Graduate Minor in Political Psychology

Political psychology is a rapidly advancing field of scientific inquiry concerned with psychological aspects of political behavior. It encompasses a variety of interdisciplinary research perspectives, drawing on the theories and methods of core disciplines such as psychology, political science, law, and sociology, as well as interdisciplinary fields such as mass communication and decision sciences.

The graduate minor in political psychology's structured curriculum provides a foundation in basic areas of political psychology: social attitudes and cognition, judgment and decision making, group relations, personality and leadership, mass communication, public opinion, mass political behavior, and political socialization. In addition to providing a background in political psychology, the program trains students in the theory and methods useful to this field, such as content analysis, survey analysis, and experimental design.

Instruction is provided by faculty drawn from programs across the University, including the Department of Political Science, the Department of Psychology, and the Hubbard School of Journalism & Mass Communication.

Students may be admitted from any doctoral program at the University of Minnesota. Please note that a graduate student can only declare a minor BEFORE their preliminary oral examination. After that students cannot declare a minor.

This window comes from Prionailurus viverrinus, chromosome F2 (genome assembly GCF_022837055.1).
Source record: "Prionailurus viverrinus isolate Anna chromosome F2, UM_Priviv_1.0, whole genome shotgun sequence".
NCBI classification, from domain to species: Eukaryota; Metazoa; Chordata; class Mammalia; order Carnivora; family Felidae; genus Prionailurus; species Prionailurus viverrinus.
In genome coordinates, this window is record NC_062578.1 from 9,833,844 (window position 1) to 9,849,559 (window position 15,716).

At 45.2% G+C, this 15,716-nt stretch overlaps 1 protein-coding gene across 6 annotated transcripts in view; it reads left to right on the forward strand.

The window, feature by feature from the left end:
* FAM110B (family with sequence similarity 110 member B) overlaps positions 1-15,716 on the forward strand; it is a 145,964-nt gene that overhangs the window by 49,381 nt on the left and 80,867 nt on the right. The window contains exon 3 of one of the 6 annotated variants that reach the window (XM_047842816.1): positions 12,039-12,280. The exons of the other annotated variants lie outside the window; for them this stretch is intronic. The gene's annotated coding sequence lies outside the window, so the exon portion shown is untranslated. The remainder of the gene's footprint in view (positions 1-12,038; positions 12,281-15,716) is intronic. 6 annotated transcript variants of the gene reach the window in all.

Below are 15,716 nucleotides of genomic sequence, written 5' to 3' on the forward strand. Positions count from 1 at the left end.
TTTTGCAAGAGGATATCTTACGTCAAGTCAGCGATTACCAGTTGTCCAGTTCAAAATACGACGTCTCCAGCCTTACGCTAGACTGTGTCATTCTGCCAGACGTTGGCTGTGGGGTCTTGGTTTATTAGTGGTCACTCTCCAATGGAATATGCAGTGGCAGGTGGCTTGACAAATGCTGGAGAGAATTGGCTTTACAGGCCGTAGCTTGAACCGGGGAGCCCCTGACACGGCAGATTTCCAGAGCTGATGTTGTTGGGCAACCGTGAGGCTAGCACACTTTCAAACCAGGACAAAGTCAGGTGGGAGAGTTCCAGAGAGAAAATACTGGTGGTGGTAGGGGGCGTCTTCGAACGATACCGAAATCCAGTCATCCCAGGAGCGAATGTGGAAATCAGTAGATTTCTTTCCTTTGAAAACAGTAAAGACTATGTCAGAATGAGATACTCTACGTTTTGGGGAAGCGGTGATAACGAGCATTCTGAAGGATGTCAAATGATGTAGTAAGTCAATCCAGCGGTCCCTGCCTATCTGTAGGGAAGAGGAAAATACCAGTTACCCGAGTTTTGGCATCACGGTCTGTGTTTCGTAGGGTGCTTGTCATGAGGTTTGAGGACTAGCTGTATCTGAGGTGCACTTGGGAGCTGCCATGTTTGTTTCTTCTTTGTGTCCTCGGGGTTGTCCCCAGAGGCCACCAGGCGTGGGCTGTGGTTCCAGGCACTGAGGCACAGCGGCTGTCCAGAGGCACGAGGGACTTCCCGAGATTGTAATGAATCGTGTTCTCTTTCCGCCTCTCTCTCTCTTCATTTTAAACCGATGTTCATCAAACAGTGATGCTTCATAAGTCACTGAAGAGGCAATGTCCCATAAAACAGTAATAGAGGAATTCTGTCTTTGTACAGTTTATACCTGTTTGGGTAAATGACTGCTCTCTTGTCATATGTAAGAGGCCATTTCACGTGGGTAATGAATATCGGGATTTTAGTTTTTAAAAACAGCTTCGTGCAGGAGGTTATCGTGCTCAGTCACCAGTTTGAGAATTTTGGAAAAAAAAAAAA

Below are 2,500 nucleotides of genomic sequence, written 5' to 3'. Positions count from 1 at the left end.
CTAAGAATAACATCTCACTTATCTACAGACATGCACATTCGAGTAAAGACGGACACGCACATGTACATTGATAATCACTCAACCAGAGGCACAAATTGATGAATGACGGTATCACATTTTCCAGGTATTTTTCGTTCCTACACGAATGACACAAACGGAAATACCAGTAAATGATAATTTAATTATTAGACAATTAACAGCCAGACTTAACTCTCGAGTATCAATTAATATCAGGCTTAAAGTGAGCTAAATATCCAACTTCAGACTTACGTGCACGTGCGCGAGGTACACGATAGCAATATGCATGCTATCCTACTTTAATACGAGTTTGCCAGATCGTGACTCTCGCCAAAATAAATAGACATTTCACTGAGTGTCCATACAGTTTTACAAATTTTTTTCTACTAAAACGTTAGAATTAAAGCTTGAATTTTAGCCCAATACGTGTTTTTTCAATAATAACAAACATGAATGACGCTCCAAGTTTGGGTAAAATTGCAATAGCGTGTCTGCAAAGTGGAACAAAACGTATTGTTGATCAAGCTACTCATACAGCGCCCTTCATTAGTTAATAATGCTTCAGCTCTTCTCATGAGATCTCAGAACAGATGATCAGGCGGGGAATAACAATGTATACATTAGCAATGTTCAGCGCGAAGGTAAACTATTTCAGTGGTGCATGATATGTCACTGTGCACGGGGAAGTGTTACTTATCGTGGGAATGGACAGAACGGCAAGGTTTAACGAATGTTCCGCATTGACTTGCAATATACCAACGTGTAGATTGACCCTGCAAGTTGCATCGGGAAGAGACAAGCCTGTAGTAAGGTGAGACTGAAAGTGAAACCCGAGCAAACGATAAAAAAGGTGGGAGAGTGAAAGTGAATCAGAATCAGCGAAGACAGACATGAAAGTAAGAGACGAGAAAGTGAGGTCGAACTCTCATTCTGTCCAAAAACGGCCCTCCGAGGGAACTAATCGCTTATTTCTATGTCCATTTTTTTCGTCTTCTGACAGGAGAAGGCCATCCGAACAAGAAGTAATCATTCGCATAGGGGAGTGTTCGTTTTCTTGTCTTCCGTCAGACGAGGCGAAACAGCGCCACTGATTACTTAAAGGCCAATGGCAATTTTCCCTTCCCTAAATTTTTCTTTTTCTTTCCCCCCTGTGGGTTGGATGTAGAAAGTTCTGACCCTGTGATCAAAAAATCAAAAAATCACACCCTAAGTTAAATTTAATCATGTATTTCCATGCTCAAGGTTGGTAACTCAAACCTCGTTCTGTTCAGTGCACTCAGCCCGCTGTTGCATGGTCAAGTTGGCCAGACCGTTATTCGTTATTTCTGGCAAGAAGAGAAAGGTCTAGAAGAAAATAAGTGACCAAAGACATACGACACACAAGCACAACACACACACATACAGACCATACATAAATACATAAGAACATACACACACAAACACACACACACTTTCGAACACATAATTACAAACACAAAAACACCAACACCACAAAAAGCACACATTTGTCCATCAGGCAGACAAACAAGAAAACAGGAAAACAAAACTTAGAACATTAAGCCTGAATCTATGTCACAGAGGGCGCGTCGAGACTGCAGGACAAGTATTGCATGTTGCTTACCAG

Declare a Political Psychology Minor

Course Requirements

Students who enroll in the graduate minor are expected to complete a total 13 required credits of coursework. These requirements include:

  • 3 core courses: POL 8311 (Political Psychology and Socialization; 3 credits), PSY 8301 (Social Cognition; 3 credits), and JOUR 8661 (Mediated Political Communication in the Digital Age; 3 credits)
  • 2 semesters of the Proseminar in Political Psychology: POL 8307 / PSY 8211 (Proseminar in Political Psychology I; 2 credits) and POL 8308 / PSY 8212 (Proseminar in Political Psychology II; 2 credits)

Students are also strongly advised to do a sequence of methods courses appropriate for their own research plans. Typically, this is the standard quantitative method sequence within the student's major field but may include other courses depending on the student's research goals.

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